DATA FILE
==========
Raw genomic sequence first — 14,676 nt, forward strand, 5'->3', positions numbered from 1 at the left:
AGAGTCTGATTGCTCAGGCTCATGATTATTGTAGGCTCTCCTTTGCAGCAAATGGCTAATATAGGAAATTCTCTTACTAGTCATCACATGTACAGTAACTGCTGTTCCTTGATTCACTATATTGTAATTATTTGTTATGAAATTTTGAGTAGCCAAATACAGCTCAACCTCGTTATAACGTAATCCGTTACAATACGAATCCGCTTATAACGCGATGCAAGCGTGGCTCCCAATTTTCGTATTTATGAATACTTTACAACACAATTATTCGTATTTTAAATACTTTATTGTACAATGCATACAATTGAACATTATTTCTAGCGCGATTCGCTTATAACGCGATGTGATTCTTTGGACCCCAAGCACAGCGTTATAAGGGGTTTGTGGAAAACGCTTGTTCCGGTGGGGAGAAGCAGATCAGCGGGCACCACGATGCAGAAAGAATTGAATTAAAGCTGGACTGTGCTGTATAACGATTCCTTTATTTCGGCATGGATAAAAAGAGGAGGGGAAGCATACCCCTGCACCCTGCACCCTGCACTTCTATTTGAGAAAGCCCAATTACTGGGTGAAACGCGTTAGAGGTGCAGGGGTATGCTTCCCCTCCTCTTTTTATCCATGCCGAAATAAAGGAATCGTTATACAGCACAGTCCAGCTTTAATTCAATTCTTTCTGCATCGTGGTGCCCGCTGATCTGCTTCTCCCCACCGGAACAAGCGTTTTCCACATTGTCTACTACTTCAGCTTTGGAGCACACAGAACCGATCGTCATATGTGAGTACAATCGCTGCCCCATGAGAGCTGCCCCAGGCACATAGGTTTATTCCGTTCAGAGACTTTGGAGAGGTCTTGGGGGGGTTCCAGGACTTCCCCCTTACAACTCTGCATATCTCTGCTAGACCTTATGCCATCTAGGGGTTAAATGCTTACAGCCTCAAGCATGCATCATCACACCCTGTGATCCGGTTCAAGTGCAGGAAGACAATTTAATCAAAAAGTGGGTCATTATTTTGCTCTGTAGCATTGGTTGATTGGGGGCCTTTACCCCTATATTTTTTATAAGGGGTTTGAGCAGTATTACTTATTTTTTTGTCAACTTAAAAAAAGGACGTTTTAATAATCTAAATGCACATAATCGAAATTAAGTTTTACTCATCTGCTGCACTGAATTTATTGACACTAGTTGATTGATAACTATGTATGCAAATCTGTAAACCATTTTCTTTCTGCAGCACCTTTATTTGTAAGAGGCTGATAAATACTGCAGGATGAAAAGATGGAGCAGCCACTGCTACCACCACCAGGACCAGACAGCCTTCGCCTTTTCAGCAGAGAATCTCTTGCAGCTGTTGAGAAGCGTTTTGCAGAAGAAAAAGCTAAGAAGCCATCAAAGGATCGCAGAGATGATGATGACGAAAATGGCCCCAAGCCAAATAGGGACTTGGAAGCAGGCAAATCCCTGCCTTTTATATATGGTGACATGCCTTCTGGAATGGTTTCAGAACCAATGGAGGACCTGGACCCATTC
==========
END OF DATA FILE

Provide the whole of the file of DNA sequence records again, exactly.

Raw genomic sequence first — 14,676 nt, forward strand, 5'->3', positions numbered from 1 at the left:
AGAGTCTGATTGCTCAGGCTCATGATTATTGTAGGCTCTCCTTTGCAGCAAATGGCTAATATAGGAAATTCTCTTACTAGTCATCACATGTACAGTAACTGCTGTTCCTTGATTCACTATATTGTAATTATTTGTTATGAAATTTTGAGTAGCCAAATACAGCTCAACCTCGTTATAACGTAATCCGTTACAATACGAATCCGCTTATAACGCGATGCAAGCGTGGCTCCCAATTTTCGTATTTATGAATACTTTACAACACAATTATTCGTATTTTAAATACTTTATTGTACAATGCATACAATTGAACATTATTTCTAGCGCGATTCGCTTATAACGCGATGTGATTCTTTGGACCCCAAGCACAGCGTTATAAGGGGTTTGTGGAAAACGCTTGTTCCGGTGGGGAGAAGCAGATCAGCGGGCACCACGATGCAGAAAGAATTGAATTAAAGCTGGACTGTGCTGTATAACGATTCCTTTATTTCGGCATGGATAAAAAGAGGAGGGGAAGCATACCCCTGCACCCTGCACCCTGCACTTCTATTTGAGAAAGCCCAATTACTGGGTGAAACGCGTTAGAGGTGCAGGGGTATGCTTCCCCTCCTCTTTTTATCCATGCCGAAATAAAGGAATCGTTATACAGCACAGTCCAGCTTTAATTCAATTCTTTCTGCATCGTGGTGCCCGCTGATCTGCTTCTCCCCACCGGAACAAGCGTTTTCCACATTGTCTACTACTTCAGCTTTGGAGCACACAGAACCGATCGTCATATGTGAGTACAATCGCTGCCCCATGAGAGCTGCCCCAGGCACATAGGTTTATTCCGTTCAGAGACTTTGGAGAGGTCTTGGGGGGGTTCCAGGACTTCCCCCTTACAACTCTGCATATCTCTGCTAGACCTTATGCCATCTAGGGGTTAAATGCTTACAGCCTCAAGCATGCATCATCACACCCTGTGATCCGGTTCAAGTGCAGGAAGACAATTTAATCAAAAAGTGGGTCATTATTTTGCTCTGTAGCATTGGTTGATTGGGGGCCTTTACCCCTATATTTTTTATAAGGGGTTTGAGCAGTATTACTTATTTTTTTGTCAACTTAAAAAAAGGACGTTTTAATAATCTAAATGCACATAATCGAAATTAAGTTTTACTCATCTGCTGCACTGAATTTATTGACACTAGTTGATTGATAACTATGTATGCAAATCTGTAAACCATTTTCTTTCTGCAGCACCTTTATTTGTAAGAGGCTGATAAATACTGCAGGATGAAAAGATGGAGCAGCCACTGCTACCACCACCAGGACCAGACAGCCTTCGCCTTTTCAGCAGAGAATCTCTTGCAGCTGTTGAGAAGCGTTTTGCAGAAGAAAAAGCTAAGAAGCCATCAAAGGATCGCAGAGATGATGATGACGAAAATGGCCCCAAGCCAAATAGGGACTTGGAAGCAGGCAAATCCCTGCCTTTTATATATGGTGACATGCCTTCTGGAATGGTTTCAGAACCAATGGAGGACCTGGACCCATTC